I went back to giving private tuition, I also started teaching toddlers and babies to swim at Jump! school. Twice a week I worked at Playfacto after school centre, taking care of children. Twice a week, I worked at Adler’s hostel as a receptionist. I also worked at Ah sam cold drink stall as a waitress/bartender.
I went back to basics. I went back to what I remember loving. I didn’t care that these jobs were ‘less desirable’. I didn’t care what society deems as jobs suitable for NUS graduates.
From when I was 14 to uni, I worked in service-oriented jobs. And i loved them. I worked in Starbucks, in restaurants, in sentosa as a segway guide, in events, a tour guide with Dynasty and even as a lifeguard in Morey’s piers (in the USA).
Even during my insurance days, the thing I loved the most was servicing my clients and helping them achieve their financial goals. Till now, most of them still keep in contact.
I’m a people person – I just didn’t know what else was out there that I could learn from.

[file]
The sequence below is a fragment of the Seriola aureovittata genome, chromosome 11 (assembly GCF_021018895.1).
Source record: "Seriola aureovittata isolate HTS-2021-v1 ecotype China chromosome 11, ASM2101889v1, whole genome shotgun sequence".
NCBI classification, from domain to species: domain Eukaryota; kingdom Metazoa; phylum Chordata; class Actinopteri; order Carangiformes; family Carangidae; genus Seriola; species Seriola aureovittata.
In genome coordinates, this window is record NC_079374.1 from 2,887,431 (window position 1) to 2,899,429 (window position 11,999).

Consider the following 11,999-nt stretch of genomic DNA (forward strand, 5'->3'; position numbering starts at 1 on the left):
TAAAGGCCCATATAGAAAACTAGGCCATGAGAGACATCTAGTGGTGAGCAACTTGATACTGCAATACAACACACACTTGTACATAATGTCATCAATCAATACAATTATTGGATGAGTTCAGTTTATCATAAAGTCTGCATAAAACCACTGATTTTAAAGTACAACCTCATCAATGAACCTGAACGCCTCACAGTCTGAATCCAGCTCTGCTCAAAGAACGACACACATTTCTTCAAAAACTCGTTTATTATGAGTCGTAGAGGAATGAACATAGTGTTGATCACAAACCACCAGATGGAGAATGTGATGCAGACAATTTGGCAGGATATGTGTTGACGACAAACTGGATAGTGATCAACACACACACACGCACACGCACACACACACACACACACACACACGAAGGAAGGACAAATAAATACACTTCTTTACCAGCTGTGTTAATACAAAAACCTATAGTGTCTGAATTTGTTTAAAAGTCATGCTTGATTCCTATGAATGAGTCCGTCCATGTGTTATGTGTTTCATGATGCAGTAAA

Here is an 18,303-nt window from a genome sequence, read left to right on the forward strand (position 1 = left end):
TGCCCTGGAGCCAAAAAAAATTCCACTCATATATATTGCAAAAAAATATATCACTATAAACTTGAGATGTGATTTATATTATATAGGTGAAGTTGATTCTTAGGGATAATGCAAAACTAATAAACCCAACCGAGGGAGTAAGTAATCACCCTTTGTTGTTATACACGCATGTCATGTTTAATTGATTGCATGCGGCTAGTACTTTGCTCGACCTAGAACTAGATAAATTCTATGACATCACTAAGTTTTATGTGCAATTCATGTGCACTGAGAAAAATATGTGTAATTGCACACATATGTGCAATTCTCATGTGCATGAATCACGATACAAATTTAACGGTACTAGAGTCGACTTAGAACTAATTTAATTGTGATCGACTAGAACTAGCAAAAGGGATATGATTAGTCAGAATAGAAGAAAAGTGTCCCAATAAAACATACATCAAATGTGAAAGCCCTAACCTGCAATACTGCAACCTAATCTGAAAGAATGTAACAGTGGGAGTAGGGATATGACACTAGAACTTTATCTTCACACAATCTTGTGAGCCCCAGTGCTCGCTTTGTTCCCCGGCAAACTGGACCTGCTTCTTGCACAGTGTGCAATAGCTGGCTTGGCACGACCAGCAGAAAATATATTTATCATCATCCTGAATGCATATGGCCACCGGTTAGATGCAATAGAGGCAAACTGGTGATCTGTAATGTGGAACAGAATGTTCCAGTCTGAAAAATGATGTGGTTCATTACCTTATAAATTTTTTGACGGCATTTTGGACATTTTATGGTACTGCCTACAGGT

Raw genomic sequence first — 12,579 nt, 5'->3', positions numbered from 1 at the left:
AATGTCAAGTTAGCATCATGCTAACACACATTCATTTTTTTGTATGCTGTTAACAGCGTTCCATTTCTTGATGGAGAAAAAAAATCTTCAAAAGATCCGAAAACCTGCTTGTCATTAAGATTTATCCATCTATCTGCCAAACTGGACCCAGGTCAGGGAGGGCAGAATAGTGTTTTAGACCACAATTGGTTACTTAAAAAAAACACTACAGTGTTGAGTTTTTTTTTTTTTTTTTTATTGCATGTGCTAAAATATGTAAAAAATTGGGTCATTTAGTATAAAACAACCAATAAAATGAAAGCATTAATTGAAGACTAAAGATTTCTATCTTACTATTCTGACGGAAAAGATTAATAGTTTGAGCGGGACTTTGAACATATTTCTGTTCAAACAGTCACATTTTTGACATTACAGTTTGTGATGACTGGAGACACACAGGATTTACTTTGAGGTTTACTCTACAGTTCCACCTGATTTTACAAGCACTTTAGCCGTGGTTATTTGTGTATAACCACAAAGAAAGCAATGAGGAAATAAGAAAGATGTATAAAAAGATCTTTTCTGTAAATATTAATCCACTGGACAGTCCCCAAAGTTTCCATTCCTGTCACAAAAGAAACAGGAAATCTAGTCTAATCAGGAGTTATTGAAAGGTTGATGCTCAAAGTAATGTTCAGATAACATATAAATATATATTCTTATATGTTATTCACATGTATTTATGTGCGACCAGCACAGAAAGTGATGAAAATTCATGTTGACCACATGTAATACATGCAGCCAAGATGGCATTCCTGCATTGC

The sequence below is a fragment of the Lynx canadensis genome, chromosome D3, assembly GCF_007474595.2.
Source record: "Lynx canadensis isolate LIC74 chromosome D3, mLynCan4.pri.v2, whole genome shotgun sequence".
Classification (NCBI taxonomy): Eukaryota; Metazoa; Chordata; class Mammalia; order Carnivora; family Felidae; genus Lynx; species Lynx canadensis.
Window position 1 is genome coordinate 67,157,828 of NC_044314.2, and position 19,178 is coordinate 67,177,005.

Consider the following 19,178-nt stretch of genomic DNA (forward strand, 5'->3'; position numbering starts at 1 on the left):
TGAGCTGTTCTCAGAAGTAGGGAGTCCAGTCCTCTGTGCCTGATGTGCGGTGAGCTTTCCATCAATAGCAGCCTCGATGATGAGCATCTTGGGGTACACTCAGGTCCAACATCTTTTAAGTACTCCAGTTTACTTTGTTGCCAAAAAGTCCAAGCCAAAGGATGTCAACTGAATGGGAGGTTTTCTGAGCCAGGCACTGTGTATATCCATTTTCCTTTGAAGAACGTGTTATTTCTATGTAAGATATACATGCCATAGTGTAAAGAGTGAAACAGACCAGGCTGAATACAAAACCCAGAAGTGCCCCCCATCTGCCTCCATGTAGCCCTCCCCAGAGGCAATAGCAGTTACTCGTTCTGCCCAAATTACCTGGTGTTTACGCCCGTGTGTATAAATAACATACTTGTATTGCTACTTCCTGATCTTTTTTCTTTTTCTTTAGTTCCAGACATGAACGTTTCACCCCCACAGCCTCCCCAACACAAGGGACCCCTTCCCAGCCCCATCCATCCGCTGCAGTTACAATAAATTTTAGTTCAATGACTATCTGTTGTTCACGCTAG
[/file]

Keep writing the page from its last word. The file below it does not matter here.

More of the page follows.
Volunteering on Workaway was huge fun for me. I loved mowing the lawn. I loved babysitting. I loved sanding down bricks. Of course, I knew that I didn’t want to do these things forever. But i loved these experiences and what I was learning from them.
When I left my insurance career – it was very clear to me that my 20s and early 30s are for me to grow my skills, expand my network and grow as an individual. I wanted to learn how to be more resourceful.
I didn’t feel that just by sticking to one job I disliked could do that for me.
Every experience we go through is an opportunity to learn about ourselves. And I wanted a variety of experiences.
So before I got my current full time job, my plan was to do volunteering and find paid jobs where ever I went. It could be waitressing, it could be babysitting, it could be doing copywriting. It could be teaching English. It didn’t matter. I was ready to do whatever it took to earn a small income in exchange for a life of adventure.
In the end, my current company came along and offered me a job. They even accepted my request to move to Europe and work remotely from there.
Now. How do you afford it? – this question is really asking so many things.